DeLallo has coined its authentic Kalamata as "Calamata," a variety grown in the regions of Western and Central Greece, as well as Peloponnese. With a deep purple coloring, the Calamata has a deeply complex fruity flavor.
Brought to Northern California from Spain, the California Sicillian Cured Sevillano is a larger table olive, buttery with notes of lemon. It's green in color with a firm, crisp bite.
The Castelvetrano Olive, or Nocellara del Belice, is an olive grown in western Sicily with an intense green coloring and sweeter flavor.
This Greek green olive, a younger Black Greek, is cured in natural sea salt brine & citric acid with a semi-firm bite and a lemony taste.
Grown in Morocco, the Beldi is a firm olive with a crisp bite. It is a light-green, straw color with a fruity taste.
With its mild, buttery flavor and crisp bite, the Green Bella di Cerignola is great as an introduction to table olives for the inexperienced palette. Bellas are larger than most other olives, originating in Cerignola, Italy.
The Halkidiki is delicious, besides being fun to say: (Hal-KEE-dah-kee). This olive originated in a region of Macedonia, Greece and be cured a few different ways. Also, a certain size range qualifies them for the new title - Atlas Olive.
The Lucques is native to Southern France, where the trees and its fruit are considered extremely valuable to gourmet cuisine connoisseurs. Its taste has been said to remind one of an almond or avocado.
The Alfonso Olive, or Maddelena as we here at DeLallo have dubbed them, are grown in Peru and have a distinct, wine vinegar flavor.
Only grown in the French Riviera with a low crop yield, Niçoise Olives are mostly sold and eaten domestically. These deep brown olives have little flesh with a large pit.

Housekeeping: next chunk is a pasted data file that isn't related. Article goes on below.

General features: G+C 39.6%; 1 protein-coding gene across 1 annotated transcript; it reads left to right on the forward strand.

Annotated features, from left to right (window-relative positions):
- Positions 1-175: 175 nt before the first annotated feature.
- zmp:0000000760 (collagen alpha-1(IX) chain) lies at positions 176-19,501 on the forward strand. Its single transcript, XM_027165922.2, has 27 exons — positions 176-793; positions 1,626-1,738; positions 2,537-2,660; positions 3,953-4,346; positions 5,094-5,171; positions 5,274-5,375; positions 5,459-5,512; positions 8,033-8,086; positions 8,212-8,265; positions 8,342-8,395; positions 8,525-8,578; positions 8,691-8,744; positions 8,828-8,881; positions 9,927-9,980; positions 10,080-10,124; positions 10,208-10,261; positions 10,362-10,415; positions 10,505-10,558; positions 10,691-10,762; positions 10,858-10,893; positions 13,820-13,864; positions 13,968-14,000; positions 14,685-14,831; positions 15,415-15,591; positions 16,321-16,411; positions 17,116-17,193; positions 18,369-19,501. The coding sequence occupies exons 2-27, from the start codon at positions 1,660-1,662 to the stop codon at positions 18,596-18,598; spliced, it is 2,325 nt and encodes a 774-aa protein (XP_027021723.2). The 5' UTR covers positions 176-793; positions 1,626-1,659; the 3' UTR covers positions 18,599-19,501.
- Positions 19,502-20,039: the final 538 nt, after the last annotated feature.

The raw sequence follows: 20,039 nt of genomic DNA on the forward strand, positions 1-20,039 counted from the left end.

Like its younger, green self - the Green Beldi - Oil Cured Beldi Olives are grown in Northern Morocco. With their shriveled appearance and chewy texture, they are a product of salt curing.
Like another famous, French olive - the Nicoise - the Picholine is a rare import. Because of its small crop yield, this olive is usually sold domestically or sold for a very high price.
Grown most often in Northern Morocco, this olive is all about timing. While the green and black versions of the Beldi are selected either in their youth or their more mature stages, the Pink Beldi is harvested in between for a different flavor.
Like its green and black counterparts, who are certainly the same olive, the Red Bella is grown in Puglia, Italy. The curing process is what makes this delicious olive stand apart with its red, red hue.
The San Remo olive is grown in Linguria, a province in Italy. Along the Italian Riviera, these sweet and nutty olives are harvested among other varieties that are popular in this region.
The Spanish Manzanilla is one of the most abundant olives, originating in Sevilla, Spain. A green olive with a briny, nutty flavor, the Manzanilla can often be found stuck with a toothpick in martini glasses around the world.
The plump Spanish Queen is known for its pimento complement and large size. Like the Spanish Manzanilla, the Queen is a common olive that hails from the same region of Sevilla.
This small, Italian olive is sweet and mild with a distinct deep red coloring. When used for olive oil, the Taggiasca makes a wonderful fruity flavored oil.